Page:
“Even at a young age she was a student of the game,” said Karen Hicks, who coached Thomas at Holy Name junior high school before taking over at Central Dauphin three years ago. “She really wanted to learn the game, and that’s why Alyssa, even in eighth grade, honest to God you could put an offense in, and she knew all five positions.”
Hicks recalled designing a play specifically for Thomas that year and marveling at the results. Thomas would dribble the ball up the court, give it to a teammate, make a backdoor cut, spot the alley-oop pass coming her way and tap the ball into the basket. The play was impossible to defend, and in short time, Holy Name was being called “Holy Gamers” because of the attention Thomas brought to the program.
“People would come see us just because of some of the plays we would run with her,” Hicks said. “Even though [opponents] were trying to take it away, they couldn’t outjump her, and they didn’t know how to front her. That play always stuck out because for eighth grade it was just mind-blowing.”
‘So much left out there’
Several years later, Frese had to decide between scouting Thomas for the first time at a summer tournament in Baltimore or flying to Argentina for a USA Basketball event featuring some of the country’s most promising high school players.
Frese opted to make the short drive up Interstate 95 and didn’t need long to realize she had chosen correctly.
“Through the course of my time you can remember a half a dozen players when you specifically knew how special they were going to be,” Frese said. “I just in my gut felt like I needed to go see her.”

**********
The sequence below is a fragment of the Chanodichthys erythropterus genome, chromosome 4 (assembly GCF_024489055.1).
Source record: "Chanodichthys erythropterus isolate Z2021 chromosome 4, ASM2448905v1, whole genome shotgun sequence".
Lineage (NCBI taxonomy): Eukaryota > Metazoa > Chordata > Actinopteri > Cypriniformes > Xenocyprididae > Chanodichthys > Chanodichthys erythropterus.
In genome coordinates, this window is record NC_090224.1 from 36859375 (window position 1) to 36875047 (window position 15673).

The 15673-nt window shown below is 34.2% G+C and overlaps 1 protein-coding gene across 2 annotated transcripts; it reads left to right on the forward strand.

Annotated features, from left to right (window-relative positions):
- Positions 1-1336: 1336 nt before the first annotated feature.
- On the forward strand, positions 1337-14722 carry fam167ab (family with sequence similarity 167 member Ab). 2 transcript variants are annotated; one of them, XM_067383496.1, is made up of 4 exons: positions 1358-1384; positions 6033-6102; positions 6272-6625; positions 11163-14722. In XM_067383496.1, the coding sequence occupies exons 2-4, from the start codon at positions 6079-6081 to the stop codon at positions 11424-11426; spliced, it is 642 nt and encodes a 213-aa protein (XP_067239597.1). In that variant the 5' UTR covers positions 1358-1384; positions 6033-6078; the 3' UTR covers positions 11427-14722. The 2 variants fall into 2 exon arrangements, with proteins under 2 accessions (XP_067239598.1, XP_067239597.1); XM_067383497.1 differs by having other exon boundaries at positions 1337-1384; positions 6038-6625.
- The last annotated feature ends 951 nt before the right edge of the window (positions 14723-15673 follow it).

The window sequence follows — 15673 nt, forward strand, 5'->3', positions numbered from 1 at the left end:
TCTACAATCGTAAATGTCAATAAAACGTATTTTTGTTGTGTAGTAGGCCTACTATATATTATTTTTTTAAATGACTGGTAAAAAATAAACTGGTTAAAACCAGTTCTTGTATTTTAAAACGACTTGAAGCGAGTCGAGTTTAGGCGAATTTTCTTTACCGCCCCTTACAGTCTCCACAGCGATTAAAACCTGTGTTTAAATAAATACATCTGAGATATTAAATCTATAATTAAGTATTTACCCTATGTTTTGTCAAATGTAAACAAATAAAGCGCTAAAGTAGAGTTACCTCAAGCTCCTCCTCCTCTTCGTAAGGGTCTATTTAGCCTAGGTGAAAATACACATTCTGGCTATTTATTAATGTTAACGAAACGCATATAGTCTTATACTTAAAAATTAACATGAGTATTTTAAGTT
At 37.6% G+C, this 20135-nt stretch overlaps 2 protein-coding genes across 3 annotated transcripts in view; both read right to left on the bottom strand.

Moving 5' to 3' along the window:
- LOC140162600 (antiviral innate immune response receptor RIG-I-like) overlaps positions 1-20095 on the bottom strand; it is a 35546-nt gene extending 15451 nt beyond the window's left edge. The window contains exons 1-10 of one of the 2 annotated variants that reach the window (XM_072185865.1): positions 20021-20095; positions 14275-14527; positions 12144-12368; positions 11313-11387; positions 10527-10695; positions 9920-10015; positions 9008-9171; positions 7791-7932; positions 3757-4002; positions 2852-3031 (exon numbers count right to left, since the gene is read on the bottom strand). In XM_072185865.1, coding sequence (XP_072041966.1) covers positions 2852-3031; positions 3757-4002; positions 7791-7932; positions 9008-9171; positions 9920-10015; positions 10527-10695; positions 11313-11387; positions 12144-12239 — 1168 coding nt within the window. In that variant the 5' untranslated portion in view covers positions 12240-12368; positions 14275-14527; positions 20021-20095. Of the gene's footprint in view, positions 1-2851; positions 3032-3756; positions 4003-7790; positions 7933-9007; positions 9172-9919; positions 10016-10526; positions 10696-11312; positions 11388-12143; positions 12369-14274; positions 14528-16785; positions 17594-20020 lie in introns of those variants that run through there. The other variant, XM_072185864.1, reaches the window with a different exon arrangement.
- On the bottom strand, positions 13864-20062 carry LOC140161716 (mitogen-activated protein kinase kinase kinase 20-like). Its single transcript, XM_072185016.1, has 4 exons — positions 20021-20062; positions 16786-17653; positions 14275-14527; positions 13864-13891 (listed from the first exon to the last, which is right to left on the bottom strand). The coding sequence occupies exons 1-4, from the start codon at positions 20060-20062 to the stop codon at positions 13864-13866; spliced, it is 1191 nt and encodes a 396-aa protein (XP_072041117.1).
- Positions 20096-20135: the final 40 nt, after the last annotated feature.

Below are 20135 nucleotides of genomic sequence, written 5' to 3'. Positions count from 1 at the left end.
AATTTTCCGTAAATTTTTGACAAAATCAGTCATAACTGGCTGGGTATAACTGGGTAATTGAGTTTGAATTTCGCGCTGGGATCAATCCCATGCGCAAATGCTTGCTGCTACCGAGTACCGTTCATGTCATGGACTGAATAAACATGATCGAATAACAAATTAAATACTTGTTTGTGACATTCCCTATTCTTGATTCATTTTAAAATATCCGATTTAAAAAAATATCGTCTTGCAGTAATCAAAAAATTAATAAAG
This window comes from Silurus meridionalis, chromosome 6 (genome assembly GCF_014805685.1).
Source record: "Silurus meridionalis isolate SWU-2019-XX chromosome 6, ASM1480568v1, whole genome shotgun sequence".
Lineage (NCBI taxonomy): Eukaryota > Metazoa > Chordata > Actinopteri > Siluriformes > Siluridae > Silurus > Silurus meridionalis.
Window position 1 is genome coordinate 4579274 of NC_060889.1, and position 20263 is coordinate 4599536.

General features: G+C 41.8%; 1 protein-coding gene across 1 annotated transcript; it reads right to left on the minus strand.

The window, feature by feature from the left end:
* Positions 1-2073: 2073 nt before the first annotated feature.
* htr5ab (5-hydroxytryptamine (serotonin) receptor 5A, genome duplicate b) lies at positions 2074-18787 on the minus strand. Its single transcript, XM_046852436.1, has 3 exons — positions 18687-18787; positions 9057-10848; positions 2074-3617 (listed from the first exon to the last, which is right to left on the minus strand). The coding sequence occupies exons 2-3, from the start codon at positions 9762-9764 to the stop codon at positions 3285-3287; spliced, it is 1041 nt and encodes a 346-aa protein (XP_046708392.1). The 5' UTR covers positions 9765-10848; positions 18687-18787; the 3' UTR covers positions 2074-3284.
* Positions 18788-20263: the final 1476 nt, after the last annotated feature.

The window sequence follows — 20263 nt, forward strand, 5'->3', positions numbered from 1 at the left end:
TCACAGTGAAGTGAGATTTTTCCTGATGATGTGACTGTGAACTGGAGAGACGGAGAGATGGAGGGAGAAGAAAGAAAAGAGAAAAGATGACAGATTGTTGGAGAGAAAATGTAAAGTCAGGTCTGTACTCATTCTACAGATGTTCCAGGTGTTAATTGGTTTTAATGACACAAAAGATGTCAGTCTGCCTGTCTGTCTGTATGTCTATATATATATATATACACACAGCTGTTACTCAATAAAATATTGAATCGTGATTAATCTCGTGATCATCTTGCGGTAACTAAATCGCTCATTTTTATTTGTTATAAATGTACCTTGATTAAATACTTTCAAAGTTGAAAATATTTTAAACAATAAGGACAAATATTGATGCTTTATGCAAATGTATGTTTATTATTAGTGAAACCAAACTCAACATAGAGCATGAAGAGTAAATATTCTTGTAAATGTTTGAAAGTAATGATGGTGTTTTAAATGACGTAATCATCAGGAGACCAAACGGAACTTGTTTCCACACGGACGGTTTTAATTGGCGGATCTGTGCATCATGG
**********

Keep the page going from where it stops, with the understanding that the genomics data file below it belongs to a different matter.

Other national powerhouses such as Notre Dame, Connecticut and Penn State also were calling, but Frese pursued Thomas with extra gusto, enamored with the immense potential of a teenager who at 18 months got her first basketball from her grandmother and began playing the sport at 5 at the behest of her mother.
Thomas committed to Maryland as a junior shortly before the early-signing period. During an unofficial visit to College Park, she had called Bill Wolfe, her high school coach, to inform him of the decision, citing the family atmosphere Frese and her staff promoted as well the relatively close proximity to her home town that would allow her parents to attend games.
During one particularly memorable weekend early in February, Thomas, her parents and younger sister all gathered at Comcast Center to watch Wake Forest and Devin play the Terrapins. Near the end of Maryland’s 86-60 victory, fans began chanting, “Alyssa’s better.”
The next day, the two-time all-American had 24 points, 12 rebounds, four assists, four blocks and two steals in an 85-62 victory over visiting Boston College.
“Coming in, you really don’t know how you’re going to do,” Thomas said in a rare moment of reflection about her basketball career. “The coaches pump you up, tell you you’re going to be great, but until you’re actually playing, you really don’t know what to expect. It’s been everything and more. I honestly still don’t believe the things I’ve accomplished, but there’s so much left out there.”